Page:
in the vestrj' room of the school-house belonging to Trinity Church, his instruction of the 
eight students who were admitted at this first examination, and on the list, the first name is 
that of S.A..Mt.EL Verpla.n'ck. The others in their respective order were Rudolph Ritzima, 
Philip Van Cortlandt, Robert Bayard, Samuel Provost, Thomas Marston, Henn- Cruger, 
and Joshua Bloomer. Of these Bayard, Marston, and Cruger, the latter the colleague of Ed- 
mund Burke for Bristol, in the House of Commons, and a fearless advocate of American 
rights, did not graduate, and two others Isaac Ogden, and Joseph Reade were added to the 
class and graduated with it in 175S. The Charter was finally granted October 31, 1754, 
and among the prominent men named in it for the Governors, was Philip Verplanck, who 
was a son of Jacob, youngest brother of Samuel, the grandfather of the first graduate, and he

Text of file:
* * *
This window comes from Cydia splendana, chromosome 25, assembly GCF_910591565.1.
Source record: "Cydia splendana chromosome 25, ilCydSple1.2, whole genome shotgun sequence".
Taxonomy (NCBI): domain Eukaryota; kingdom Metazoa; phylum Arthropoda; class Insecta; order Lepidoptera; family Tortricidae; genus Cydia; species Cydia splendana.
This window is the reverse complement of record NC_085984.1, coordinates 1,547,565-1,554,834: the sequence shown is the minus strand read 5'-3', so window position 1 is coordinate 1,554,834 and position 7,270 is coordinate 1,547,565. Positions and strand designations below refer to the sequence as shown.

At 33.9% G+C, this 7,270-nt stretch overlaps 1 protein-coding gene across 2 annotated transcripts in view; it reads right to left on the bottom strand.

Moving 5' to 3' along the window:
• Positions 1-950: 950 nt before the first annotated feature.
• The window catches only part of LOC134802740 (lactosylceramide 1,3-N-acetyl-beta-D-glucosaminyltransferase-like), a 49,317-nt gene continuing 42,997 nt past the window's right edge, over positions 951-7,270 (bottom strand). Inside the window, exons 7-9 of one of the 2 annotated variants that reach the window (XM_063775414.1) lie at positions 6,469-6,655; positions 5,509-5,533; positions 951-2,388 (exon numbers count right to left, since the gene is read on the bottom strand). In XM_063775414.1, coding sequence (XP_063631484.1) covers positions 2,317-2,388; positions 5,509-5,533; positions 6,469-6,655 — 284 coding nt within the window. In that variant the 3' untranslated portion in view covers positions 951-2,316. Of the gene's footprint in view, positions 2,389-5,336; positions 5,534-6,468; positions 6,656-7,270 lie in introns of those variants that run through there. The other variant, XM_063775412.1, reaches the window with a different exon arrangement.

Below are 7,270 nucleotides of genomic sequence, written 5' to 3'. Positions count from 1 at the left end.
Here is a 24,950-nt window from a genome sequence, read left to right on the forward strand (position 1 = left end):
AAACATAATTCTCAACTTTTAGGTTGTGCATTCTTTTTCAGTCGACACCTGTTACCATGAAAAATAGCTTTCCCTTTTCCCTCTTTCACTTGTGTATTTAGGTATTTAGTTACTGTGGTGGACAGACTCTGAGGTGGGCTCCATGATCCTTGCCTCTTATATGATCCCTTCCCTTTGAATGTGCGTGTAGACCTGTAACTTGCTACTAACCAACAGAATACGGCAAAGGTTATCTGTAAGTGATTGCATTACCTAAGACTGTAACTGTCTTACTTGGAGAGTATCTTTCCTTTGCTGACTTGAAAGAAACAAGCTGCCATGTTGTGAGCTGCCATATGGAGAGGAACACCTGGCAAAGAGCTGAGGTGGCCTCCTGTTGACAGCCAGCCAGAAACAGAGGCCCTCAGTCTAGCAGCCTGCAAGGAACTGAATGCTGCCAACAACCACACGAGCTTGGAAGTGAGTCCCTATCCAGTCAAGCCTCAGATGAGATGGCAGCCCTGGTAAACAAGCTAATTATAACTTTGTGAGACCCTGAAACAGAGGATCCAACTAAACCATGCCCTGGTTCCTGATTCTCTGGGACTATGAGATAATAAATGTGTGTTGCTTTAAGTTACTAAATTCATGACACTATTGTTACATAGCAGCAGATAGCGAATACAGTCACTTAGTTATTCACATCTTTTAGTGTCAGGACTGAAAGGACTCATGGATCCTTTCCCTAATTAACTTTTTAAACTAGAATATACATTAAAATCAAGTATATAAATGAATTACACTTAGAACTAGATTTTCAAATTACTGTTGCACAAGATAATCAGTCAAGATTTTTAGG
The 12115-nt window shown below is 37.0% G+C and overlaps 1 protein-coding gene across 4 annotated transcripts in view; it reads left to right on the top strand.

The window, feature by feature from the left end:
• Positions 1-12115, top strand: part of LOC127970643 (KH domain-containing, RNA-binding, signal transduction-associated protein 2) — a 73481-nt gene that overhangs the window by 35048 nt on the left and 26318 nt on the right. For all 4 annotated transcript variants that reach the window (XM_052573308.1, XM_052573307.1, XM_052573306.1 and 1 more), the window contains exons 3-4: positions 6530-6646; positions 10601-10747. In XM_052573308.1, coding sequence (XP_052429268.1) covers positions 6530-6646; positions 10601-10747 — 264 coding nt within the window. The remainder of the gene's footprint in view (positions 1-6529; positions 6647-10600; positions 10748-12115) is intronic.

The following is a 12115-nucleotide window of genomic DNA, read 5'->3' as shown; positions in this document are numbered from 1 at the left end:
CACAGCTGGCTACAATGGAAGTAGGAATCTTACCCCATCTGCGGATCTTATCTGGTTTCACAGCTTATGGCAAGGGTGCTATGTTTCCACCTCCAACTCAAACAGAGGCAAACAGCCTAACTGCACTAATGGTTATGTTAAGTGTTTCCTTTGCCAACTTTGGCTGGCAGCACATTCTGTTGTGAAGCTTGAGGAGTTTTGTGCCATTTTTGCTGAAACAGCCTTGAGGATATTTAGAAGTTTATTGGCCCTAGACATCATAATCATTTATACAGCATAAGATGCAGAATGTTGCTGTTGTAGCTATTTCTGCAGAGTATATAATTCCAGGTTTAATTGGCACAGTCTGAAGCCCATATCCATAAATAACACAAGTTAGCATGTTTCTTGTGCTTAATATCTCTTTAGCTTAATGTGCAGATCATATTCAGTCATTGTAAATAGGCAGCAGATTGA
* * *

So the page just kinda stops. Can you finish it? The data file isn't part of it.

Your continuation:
continued in this office until 1770, a year before his death, when he resigned. 

Samuel Verplanck's father having died before his son arrived at manhood, the latter was 
sent after his graduation to Holland, where he remained for several vears in the counting- 
house of his maternal uncle Daniel Crommelin, who was then at the head of the great banking 
and commercial house of Daniel Crommelin and Sons, of Amsterdam ; a house which had an 
existence of more than a century, and has only been dissolved within the last ten years. In 
a letter written by Gulian C. Verplanck. when at Amsterdam in 1S16, he speaks of visiting 
Daniel Crommelin, and his taking him to the Exchange where "he took his accustomed stand 


about the centre of the square that his father and grandfather had always stood on, and that I